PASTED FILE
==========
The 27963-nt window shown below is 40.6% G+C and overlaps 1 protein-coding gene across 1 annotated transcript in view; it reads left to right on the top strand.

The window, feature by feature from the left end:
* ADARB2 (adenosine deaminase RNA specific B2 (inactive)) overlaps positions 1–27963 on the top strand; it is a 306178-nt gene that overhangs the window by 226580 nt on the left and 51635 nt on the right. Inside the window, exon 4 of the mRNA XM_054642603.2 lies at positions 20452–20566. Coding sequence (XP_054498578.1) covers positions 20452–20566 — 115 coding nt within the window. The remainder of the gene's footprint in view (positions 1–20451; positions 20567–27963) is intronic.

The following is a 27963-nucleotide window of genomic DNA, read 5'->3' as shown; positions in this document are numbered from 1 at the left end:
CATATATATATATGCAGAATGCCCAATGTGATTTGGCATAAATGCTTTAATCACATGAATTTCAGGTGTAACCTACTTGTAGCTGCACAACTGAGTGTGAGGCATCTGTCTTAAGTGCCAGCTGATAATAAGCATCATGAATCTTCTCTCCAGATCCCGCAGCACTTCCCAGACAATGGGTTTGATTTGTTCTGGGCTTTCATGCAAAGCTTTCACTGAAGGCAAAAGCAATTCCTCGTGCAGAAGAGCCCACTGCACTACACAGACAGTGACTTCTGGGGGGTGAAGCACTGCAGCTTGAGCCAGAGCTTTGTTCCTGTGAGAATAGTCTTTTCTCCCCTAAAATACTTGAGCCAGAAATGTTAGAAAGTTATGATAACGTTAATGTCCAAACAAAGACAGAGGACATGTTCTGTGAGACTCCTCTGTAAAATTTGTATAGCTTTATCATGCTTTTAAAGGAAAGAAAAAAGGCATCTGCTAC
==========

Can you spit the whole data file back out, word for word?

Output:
The 27963-nt window shown below is 40.6% G+C and overlaps 1 protein-coding gene across 1 annotated transcript in view; it reads left to right on the top strand.

The window, feature by feature from the left end:
* ADARB2 (adenosine deaminase RNA specific B2 (inactive)) overlaps positions 1–27963 on the top strand; it is a 306178-nt gene that overhangs the window by 226580 nt on the left and 51635 nt on the right. Inside the window, exon 4 of the mRNA XM_054642603.2 lies at positions 20452–20566. Coding sequence (XP_054498578.1) covers positions 20452–20566 — 115 coding nt within the window. The remainder of the gene's footprint in view (positions 1–20451; positions 20567–27963) is intronic.

The following is a 27963-nucleotide window of genomic DNA, read 5'->3' as shown; positions in this document are numbered from 1 at the left end:
CATATATATATATGCAGAATGCCCAATGTGATTTGGCATAAATGCTTTAATCACATGAATTTCAGGTGTAACCTACTTGTAGCTGCACAACTGAGTGTGAGGCATCTGTCTTAAGTGCCAGCTGATAATAAGCATCATGAATCTTCTCTCCAGATCCCGCAGCACTTCCCAGACAATGGGTTTGATTTGTTCTGGGCTTTCATGCAAAGCTTTCACTGAAGGCAAAAGCAATTCCTCGTGCAGAAGAGCCCACTGCACTACACAGACAGTGACTTCTGGGGGGTGAAGCACTGCAGCTTGAGCCAGAGCTTTGTTCCTGTGAGAATAGTCTTTTCTCCCCTAAAATACTTGAGCCAGAAATGTTAGAAAGTTATGATAACGTTAATGTCCAAACAAAGACAGAGGACATGTTCTGTGAGACTCCTCTGTAAAATTTGTATAGCTTTATCATGCTTTTAAAGGAAAGAAAAAAGGCATCTGCTAC